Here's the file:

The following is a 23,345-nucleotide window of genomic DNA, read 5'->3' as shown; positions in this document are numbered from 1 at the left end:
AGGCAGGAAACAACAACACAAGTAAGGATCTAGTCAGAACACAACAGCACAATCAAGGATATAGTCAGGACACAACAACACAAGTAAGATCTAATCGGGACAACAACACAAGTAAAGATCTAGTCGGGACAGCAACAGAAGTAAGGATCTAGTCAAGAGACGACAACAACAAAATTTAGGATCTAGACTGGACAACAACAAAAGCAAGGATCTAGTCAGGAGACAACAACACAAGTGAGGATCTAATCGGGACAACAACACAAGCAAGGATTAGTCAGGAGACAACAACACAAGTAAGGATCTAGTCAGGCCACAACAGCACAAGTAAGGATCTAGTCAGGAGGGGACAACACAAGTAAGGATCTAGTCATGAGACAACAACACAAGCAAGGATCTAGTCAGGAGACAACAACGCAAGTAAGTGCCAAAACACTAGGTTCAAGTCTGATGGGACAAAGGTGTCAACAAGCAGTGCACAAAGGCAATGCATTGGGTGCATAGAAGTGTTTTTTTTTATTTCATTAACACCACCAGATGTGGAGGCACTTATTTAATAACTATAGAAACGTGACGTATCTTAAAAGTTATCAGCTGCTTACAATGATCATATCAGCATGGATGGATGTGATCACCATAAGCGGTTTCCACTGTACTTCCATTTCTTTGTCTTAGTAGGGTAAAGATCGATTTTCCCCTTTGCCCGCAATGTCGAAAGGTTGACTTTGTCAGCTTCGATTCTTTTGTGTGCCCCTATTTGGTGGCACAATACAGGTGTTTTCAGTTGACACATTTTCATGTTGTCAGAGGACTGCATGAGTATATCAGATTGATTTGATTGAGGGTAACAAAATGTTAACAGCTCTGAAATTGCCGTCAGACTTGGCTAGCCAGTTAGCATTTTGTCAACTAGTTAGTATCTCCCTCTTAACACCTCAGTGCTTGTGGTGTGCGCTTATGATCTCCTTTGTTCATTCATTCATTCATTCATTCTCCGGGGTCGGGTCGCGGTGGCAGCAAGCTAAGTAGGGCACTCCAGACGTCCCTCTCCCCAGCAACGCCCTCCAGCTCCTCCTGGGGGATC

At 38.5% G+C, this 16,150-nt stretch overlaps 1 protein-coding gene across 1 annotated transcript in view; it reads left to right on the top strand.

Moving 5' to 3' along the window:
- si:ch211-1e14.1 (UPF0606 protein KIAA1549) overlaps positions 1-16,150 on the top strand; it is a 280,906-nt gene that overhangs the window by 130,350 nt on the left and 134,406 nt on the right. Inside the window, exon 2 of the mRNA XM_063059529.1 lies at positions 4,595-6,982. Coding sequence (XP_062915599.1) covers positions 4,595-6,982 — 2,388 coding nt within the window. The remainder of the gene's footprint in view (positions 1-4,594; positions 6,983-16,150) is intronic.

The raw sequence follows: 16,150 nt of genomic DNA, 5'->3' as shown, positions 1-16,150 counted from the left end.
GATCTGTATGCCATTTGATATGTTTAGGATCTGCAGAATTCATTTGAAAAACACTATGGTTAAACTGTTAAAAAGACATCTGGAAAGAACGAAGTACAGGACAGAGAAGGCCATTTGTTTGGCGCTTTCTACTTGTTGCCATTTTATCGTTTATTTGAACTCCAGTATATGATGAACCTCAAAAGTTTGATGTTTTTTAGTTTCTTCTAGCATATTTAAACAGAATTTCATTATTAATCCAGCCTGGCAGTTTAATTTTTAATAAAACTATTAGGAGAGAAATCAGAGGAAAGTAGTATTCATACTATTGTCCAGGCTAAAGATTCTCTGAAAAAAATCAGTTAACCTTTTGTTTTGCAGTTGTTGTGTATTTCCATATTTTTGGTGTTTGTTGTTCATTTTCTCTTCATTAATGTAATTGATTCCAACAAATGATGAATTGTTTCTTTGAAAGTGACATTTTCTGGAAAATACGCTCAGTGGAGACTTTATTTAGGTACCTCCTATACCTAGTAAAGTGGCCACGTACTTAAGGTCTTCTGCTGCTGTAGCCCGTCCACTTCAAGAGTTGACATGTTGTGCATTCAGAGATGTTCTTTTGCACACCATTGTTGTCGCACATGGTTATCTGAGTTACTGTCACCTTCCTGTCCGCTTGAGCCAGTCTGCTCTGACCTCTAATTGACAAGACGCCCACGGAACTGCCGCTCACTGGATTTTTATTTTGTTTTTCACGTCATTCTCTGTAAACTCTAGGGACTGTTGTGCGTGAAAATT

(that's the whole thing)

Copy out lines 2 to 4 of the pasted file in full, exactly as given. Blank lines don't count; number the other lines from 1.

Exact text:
AGGCAGGAAACAACAACACAAGTAAGGATCTAGTCAGAACACAACAGCACAATCAAGGATATAGTCAGGACACAACAACACAAGTAAGATCTAATCGGGACAACAACACAAGTAAAGATCTAGTCGGGACAGCAACAGAAGTAAGGATCTAGTCAAGAGACGACAACAACAAAATTTAGGATCTAGACTGGACAACAACAAAAGCAAGGATCTAGTCAGGAGACAACAACACAAGTGAGGATCTAATCGGGACAACAACACAAGCAAGGATTAGTCAGGAGACAACAACACAAGTAAGGATCTAGTCAGGCCACAACAGCACAAGTAAGGATCTAGTCAGGAGGGGACAACACAAGTAAGGATCTAGTCATGAGACAACAACACAAGCAAGGATCTAGTCAGGAGACAACAACGCAAGTAAGTGCCAAAACACTAGGTTCAAGTCTGATGGGACAAAGGTGTCAACAAGCAGTGCACAAAGGCAATGCATTGGGTGCATAGAAGTGTTTTTTTTTATTTCATTAACACCACCAGATGTGGAGGCACTTATTTAATAACTATAGAAACGTGACGTATCTTAAAAGTTATCAGCTGCTTACAATGATCATATCAGCATGGATGGATGTGATCACCATAAGCGGTTTCCACTGTACTTCCATTTCTTTGTCTTAGTAGGGTAAAGATCGATTTTCCCCTTTGCCCGCAATGTCGAAAGGTTGACTTTGTCAGCTTCGATTCTTTTGTGTGCCCCTATTTGGTGGCACAATACAGGTGTTTTCAGTTGACACATTTTCATGTTGTCAGAGGACTGCATGAGTATATCAGATTGATTTGATTGAGGGTAACAAAATGTTAACAGCTCTGAAATTGCCGTCAGACTTGGCTAGCCAGTTAGCATTTTGTCAACTAGTTAGTATCTCCCTCTTAACACCTCAGTGCTTGTGGTGTGCGCTTATGATCTCCTTTGTTCATTCATTCATTCATTCATTCTCCGGGGTCGGGTCGCGGTGGCAGCAAGCTAAGTAGGGCACTCCAGACGTCCCTCTCCCCAGCAACGCCCTCCAGCTCCTCCTGGGGGATC

At 38.5% G+C, this 16,150-nt stretch overlaps 1 protein-coding gene across 1 annotated transcript in view; it reads left to right on the top strand.

Moving 5' to 3' along the window: